Central Laborers' Pension Fund, Jacksonville, Ill., dropped Morgan Stanley CEO John Mack from its shareholder lawsuit against the firm's board of directors and former Morgan Stanley officials to focus more closely on allegations against others, said William Lerach, chairman of the law firm Lerach Coughlin Stoia Geller Rudman & Robbins, which is representing the $850 million pension fund, the lead plaintiff. The law firm, which filed the original suit in July, filed an amended complaint Thursday with the U.S. District Court in Manhattan on behalf of the plaintiffs.
The plaintiffs dropped Mr. Mack "at this time without prejudice," meaning he could be added again at a later date, Mr. Lerach said. The suit, which alleges "years of gross mismanagement" and improper compensation packages for former top executives, now focus more closely on former Morgan Stanley CEO Philip Purcell, former co-president Stephen Crawford and former general counsel Donald Kempf as well as the board in place at the time payments were approved, Mr. Lerach said. Kirkland & Ellis, the law firm that previously represented the Morgan Stanley board, was also dropped as a defendant in the amended complaint.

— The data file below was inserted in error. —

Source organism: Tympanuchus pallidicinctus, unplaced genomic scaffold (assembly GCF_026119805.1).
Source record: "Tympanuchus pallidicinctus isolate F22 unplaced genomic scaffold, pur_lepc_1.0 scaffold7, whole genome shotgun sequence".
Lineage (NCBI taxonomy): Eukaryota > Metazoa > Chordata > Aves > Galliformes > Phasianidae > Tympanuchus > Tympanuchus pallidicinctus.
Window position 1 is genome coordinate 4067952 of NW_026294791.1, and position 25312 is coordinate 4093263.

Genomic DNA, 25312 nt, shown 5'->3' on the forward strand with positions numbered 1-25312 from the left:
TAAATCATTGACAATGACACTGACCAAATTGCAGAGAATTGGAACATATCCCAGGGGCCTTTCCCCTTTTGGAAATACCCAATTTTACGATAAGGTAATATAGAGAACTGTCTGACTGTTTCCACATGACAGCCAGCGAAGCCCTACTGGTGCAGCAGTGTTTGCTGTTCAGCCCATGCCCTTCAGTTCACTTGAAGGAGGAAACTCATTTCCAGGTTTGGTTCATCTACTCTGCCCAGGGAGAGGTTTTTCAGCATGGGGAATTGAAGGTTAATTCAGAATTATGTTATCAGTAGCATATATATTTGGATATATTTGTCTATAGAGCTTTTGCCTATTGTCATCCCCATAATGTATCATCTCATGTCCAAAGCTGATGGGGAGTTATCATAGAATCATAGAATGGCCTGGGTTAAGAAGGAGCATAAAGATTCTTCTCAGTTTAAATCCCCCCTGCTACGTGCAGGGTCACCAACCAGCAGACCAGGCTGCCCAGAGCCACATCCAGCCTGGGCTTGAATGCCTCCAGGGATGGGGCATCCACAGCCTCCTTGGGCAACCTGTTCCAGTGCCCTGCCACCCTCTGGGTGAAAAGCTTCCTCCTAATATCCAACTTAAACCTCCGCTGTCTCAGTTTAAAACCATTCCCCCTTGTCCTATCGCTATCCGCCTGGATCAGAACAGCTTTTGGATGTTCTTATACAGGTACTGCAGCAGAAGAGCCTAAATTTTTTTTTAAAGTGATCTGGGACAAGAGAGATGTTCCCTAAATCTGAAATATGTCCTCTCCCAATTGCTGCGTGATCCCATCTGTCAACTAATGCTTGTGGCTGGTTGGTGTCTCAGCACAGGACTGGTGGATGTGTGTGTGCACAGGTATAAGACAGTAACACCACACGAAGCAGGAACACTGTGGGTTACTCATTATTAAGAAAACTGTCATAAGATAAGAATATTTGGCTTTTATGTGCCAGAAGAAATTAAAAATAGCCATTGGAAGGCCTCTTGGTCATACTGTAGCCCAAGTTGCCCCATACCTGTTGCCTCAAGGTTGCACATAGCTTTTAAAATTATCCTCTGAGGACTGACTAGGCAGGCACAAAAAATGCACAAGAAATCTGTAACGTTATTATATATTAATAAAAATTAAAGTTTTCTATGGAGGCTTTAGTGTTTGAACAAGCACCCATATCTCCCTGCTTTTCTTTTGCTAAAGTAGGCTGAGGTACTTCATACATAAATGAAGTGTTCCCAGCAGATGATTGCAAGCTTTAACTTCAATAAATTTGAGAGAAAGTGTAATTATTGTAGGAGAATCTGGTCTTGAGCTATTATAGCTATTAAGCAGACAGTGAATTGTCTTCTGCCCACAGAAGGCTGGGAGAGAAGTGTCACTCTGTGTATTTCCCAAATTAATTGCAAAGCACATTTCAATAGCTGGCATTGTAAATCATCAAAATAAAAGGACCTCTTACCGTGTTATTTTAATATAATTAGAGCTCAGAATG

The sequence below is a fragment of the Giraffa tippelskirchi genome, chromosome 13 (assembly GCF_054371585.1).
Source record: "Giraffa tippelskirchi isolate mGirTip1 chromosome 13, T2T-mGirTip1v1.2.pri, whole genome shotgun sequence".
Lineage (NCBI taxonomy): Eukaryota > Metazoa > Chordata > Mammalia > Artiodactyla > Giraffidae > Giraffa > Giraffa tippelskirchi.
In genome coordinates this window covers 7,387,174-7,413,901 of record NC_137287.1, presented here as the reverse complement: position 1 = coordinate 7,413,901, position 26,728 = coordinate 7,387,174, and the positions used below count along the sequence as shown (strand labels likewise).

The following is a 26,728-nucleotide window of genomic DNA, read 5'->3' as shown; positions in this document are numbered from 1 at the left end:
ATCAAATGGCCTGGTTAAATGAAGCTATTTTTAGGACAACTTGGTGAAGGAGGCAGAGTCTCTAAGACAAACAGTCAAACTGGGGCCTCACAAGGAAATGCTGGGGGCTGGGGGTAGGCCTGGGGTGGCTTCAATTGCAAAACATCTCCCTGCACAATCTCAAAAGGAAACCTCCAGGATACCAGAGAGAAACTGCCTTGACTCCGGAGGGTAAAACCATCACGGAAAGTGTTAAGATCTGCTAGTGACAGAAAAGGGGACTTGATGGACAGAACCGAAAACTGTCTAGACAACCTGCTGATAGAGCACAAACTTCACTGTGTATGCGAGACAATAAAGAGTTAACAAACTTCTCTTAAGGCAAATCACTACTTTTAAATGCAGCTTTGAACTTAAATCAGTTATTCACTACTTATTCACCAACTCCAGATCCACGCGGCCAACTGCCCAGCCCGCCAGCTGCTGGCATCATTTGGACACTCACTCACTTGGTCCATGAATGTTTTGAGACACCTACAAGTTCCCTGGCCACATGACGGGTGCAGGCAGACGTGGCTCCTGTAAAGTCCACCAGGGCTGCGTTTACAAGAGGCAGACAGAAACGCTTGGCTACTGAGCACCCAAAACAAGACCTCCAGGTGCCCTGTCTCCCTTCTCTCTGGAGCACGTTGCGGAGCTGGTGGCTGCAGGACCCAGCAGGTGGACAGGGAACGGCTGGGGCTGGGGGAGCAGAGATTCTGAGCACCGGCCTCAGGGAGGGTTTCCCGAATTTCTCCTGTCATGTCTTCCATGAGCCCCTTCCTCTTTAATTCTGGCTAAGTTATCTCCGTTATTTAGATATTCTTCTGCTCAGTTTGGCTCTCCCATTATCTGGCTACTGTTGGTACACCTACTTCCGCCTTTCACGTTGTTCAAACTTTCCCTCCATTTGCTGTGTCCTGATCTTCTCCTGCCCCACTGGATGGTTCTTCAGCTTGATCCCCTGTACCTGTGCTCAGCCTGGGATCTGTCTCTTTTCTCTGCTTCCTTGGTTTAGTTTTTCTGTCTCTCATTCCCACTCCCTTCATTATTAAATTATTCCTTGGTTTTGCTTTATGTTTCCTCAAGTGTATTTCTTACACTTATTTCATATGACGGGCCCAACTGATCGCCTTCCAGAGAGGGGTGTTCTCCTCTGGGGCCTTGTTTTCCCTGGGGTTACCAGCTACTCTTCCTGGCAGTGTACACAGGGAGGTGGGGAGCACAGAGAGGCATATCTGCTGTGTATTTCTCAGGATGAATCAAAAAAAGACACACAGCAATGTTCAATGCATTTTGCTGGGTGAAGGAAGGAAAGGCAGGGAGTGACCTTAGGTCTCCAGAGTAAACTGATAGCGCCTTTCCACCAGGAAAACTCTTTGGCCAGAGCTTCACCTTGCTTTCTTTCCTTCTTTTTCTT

"The plaintiff dropped John Mack from the lawsuit after they understood the fact that he played no role in authorizing the employment agreements that are the subject of the suit and didn't join the board until after the agreements were approved," according to Craig Brown, a Morgan Stanley spokesman, who read the prepared statement.
"There is absolutely no basis for any claim against Kirkland & Ellis, and we are pleased we have been dropped from this lawsuit," John Hickey, a partner with the law firm, said in a statement.
The pension fund is a Morgan Stanley shareholder, but information on how many Morgan Stanley shares the pension fund holds was not immediately available.